2. I put my degrees into new perspective. I hold a BA in Psychology and an MS in Audiology. I am currently neither a psychologist nor an audiologist. I have student debt remaining from both degree programs. I regret nothing. During eight and a half years of undergraduate and graduate studies, I learned self-discipline. I discovered how I learn. I figured out how to negotiate many different social situations. I explored and put to rest several different career options. I got a front-row seat to see what life as a college professor is like, and realized that I didn't want it, after all. I got a lot of perspective about who I am and where I stand in the world. I had some incredible, positive, life-changing experiences. I learned things that have served me often as a parent, as a spouse, as a friend, as a member of an academic (preschool and elementary) community. In all, I have gained a different perspective on the role of college education in our lives. For me, it was more than job training.
3. I have the opportunity to re-frame "women's work" for my children. I have three sons, and yeah, I have worried from time to time that they don't see what I do as "work" or that they will grow up to expect their spouses to stay home while they bring home the bacon. We talk often about people's jobs - what my job is and how it benefits us, what Dan's job is and how it benefits us, what jobs other people we know hold. We know a passle of stay-at-home-dads. We know mothers who are the sole earners in their families. We talk about jobs and work in terms of their effects: how does each person's work (by which I mean any work, not just paid work) change the world around them? So far all three boys seem to be people who challenge social norms, including gender norms. I think we're going to be ok.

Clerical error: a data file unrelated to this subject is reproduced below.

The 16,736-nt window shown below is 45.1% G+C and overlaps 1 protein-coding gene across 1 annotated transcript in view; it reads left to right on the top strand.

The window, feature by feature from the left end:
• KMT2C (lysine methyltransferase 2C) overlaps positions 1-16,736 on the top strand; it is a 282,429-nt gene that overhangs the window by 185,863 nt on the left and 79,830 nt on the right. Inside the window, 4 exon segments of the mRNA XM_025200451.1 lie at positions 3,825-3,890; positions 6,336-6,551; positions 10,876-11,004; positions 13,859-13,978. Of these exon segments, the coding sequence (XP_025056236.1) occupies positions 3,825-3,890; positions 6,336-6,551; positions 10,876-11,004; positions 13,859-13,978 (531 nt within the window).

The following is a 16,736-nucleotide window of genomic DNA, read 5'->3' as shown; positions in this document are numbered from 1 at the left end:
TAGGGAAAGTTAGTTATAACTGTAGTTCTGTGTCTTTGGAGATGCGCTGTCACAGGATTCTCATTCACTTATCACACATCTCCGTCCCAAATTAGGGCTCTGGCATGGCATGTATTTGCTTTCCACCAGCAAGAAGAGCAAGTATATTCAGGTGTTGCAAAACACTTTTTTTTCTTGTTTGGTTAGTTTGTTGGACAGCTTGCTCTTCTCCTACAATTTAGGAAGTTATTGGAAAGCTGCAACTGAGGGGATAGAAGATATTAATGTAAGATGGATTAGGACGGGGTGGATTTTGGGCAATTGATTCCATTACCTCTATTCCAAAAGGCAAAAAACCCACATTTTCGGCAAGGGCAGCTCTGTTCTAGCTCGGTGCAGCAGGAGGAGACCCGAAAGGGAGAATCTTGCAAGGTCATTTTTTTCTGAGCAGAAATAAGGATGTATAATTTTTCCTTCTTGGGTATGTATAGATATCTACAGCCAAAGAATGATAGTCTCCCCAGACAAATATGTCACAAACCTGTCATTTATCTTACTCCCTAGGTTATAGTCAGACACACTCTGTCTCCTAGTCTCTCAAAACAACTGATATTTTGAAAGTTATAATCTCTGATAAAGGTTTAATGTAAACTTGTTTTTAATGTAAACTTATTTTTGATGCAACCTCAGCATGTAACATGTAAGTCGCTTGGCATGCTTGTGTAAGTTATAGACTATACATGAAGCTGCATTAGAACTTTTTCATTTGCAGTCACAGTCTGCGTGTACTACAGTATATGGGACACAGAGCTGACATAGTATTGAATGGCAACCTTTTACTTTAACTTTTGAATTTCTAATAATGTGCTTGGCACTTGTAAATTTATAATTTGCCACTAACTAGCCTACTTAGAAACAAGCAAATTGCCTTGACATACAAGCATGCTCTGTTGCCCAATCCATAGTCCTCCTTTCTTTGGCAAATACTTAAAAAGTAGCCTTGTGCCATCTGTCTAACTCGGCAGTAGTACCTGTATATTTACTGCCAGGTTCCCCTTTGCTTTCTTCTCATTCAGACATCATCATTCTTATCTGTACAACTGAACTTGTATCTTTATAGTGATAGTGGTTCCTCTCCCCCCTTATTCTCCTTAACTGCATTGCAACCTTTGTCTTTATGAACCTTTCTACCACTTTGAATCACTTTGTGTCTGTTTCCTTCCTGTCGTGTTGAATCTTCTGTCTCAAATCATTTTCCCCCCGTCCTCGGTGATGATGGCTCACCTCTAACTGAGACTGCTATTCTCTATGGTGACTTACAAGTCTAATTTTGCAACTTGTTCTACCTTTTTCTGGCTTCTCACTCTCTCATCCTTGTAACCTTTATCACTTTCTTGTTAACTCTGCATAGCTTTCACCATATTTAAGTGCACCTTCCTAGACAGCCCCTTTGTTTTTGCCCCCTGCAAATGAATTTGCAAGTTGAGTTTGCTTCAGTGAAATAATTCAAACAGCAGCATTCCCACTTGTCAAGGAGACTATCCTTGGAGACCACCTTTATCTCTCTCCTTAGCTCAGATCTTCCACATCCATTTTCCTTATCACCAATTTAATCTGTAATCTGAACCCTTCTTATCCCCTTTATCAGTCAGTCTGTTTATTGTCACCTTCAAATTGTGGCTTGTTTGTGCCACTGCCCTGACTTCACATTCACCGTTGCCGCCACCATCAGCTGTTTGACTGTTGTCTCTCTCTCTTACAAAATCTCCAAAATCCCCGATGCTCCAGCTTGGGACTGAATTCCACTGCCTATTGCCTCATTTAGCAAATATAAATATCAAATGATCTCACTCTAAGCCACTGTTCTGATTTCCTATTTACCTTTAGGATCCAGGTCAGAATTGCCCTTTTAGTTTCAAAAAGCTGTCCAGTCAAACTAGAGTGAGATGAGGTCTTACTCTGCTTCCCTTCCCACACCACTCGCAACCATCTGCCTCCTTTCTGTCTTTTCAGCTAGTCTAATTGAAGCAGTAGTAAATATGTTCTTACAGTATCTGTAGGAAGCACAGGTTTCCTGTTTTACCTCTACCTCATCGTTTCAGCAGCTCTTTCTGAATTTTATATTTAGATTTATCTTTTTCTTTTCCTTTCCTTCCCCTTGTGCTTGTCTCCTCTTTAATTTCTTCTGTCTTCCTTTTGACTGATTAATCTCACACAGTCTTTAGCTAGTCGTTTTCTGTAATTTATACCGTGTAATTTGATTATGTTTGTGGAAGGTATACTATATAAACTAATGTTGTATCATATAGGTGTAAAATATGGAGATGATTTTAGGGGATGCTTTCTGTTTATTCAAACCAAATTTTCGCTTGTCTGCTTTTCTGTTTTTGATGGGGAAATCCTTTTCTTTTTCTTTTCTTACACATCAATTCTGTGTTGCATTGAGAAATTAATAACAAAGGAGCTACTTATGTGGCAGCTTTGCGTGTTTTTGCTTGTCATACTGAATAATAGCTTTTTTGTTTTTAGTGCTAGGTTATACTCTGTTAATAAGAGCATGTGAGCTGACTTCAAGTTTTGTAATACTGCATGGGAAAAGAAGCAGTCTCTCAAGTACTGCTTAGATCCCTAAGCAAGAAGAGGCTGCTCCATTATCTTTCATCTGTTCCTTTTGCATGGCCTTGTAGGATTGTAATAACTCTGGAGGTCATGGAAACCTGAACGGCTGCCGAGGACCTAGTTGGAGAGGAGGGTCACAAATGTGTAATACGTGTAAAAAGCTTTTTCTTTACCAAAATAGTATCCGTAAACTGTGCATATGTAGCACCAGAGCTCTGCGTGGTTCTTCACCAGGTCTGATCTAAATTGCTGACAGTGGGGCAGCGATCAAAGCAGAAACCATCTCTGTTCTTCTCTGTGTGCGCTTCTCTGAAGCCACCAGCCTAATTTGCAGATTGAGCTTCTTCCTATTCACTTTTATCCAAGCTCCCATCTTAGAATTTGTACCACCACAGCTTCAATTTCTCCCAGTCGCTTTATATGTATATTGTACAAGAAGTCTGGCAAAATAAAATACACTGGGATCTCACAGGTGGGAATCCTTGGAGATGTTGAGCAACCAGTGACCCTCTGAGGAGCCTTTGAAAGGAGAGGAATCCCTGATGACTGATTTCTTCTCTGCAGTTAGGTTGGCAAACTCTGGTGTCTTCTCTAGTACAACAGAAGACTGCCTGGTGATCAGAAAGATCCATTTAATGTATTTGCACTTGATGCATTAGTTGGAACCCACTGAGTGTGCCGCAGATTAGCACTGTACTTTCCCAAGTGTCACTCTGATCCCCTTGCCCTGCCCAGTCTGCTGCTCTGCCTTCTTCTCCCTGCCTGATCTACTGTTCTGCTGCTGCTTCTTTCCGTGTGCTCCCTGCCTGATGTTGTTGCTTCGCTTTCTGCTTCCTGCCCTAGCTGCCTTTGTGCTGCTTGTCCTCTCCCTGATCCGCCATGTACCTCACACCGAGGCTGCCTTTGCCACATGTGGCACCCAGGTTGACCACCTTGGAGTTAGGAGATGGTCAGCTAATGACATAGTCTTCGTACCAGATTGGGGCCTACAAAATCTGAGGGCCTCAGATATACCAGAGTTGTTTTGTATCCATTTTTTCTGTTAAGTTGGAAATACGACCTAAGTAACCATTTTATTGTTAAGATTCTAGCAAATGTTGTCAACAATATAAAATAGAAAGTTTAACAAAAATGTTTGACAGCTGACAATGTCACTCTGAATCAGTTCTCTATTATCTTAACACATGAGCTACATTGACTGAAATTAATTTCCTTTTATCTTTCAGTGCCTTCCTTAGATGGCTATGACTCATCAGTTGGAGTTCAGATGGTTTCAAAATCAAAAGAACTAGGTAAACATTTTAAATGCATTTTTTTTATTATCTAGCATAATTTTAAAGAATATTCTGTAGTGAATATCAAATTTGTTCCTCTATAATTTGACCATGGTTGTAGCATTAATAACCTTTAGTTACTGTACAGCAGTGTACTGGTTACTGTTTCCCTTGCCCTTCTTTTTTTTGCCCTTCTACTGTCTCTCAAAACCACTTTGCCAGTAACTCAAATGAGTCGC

4. My world narrowed. Yes, it did, although at the same time, it didn't. I might meet fewer people, and I do meet more like-minded people than not-so-like-minded people, but I have found that at this stage in my life, that has been an incredibly positive thing for helping me to be the kind of parent I want to be and the kind of person I want to be. Some of my life choices are nonconventional and it has been helpful to be in communities that "get it" and can serve as resources and give support. It was nurturing for me to be coccooned a bit when my babies were little, and enabled me to make some big life changes. As my kids get older, I'm noticing that my circles get broader. This might not flow easily for another family or in another place, but it worked for me/us.
5. I am available for volunteer work. As Heffernan acknowledges, volunteerism is often necessary to make the world go 'round. When my kids were really tiny, it was hard for me to be involved in volunteer activities, and I felt grateful to the people who were able to give their time. Once all three of them were in school for part of the day, I was able (and willing) to be one of the mondo volunteers for their school. As we move forward and I am segueing into full-time photography work, I am doing less volunteering, or finding other ways to volunteer, and once again I feel thankful for the people who have more flexibility in their schedule. Sometimes I feel like volunteering is an obligation that I can't turn down, but as time goes by, it's much easier for me to set limits and say "no" when it's simply too much.
6. I worry..less? I tend not to be a helicopter parent, and my anxiety disorder manifests more as a need for control of my environment than as worry. There's no way to know what my mental state and my kids' mental states would be if I worked full time, but I do know that all three of them are kids who often need to ease into things and who benefit from slowing things down, both at home and at school. Having one less thing on my plate (paid employment) does help me to be less agenda-driven and more go-with-the-flow, which seems to benefit all of us. I also have quite the guilt complex, and in the guilt battle of kids vs. career, I ultimately feel less guilt about career than I would about kids. Your mileage may vary.